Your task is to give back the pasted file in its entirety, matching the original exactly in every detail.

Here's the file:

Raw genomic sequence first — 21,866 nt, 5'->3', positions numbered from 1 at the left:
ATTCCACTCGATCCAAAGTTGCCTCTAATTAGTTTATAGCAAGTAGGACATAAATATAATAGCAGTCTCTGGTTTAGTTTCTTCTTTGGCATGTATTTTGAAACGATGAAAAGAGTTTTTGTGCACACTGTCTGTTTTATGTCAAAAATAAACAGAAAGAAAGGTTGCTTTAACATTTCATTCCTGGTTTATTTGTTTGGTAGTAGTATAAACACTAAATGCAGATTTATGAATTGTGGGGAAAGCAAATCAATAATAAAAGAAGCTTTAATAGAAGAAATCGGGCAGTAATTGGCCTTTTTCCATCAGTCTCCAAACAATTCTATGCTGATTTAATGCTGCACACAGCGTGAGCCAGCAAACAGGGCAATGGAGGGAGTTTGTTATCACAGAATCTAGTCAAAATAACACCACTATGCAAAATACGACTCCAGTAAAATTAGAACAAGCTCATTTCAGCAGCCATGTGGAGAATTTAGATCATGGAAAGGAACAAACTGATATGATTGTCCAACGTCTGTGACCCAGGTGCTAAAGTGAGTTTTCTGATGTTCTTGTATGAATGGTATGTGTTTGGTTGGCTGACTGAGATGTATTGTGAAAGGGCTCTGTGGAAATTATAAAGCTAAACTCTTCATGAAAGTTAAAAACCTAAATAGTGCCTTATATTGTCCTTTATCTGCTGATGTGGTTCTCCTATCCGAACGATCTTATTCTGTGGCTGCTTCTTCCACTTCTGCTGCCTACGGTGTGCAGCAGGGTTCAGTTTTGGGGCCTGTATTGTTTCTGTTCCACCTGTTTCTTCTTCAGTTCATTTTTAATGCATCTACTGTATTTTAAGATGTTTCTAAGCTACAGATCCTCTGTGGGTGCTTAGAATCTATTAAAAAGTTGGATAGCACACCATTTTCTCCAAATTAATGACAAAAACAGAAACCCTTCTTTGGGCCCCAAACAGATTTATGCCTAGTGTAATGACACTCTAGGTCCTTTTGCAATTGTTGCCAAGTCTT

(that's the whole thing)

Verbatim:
Raw genomic sequence first — 21,866 nt, 5'->3', positions numbered from 1 at the left:
ATTCCACTCGATCCAAAGTTGCCTCTAATTAGTTTATAGCAAGTAGGACATAAATATAATAGCAGTCTCTGGTTTAGTTTCTTCTTTGGCATGTATTTTGAAACGATGAAAAGAGTTTTTGTGCACACTGTCTGTTTTATGTCAAAAATAAACAGAAAGAAAGGTTGCTTTAACATTTCATTCCTGGTTTATTTGTTTGGTAGTAGTATAAACACTAAATGCAGATTTATGAATTGTGGGGAAAGCAAATCAATAATAAAAGAAGCTTTAATAGAAGAAATCGGGCAGTAATTGGCCTTTTTCCATCAGTCTCCAAACAATTCTATGCTGATTTAATGCTGCACACAGCGTGAGCCAGCAAACAGGGCAATGGAGGGAGTTTGTTATCACAGAATCTAGTCAAAATAACACCACTATGCAAAATACGACTCCAGTAAAATTAGAACAAGCTCATTTCAGCAGCCATGTGGAGAATTTAGATCATGGAAAGGAACAAACTGATATGATTGTCCAACGTCTGTGACCCAGGTGCTAAAGTGAGTTTTCTGATGTTCTTGTATGAATGGTATGTGTTTGGTTGGCTGACTGAGATGTATTGTGAAAGGGCTCTGTGGAAATTATAAAGCTAAACTCTTCATGAAAGTTAAAAACCTAAATAGTGCCTTATATTGTCCTTTATCTGCTGATGTGGTTCTCCTATCCGAACGATCTTATTCTGTGGCTGCTTCTTCCACTTCTGCTGCCTACGGTGTGCAGCAGGGTTCAGTTTTGGGGCCTGTATTGTTTCTGTTCCACCTGTTTCTTCTTCAGTTCATTTTTAATGCATCTACTGTATTTTAAGATGTTTCTAAGCTACAGATCCTCTGTGGGTGCTTAGAATCTATTAAAAAGTTGGATAGCACACCATTTTCTCCAAATTAATGACAAAAACAGAAACCCTTCTTTGGGCCCCAAACAGATTTATGCCTAGTGTAATGACACTCTAGGTCCTTTTGCAATTGTTGCCAAGTCTT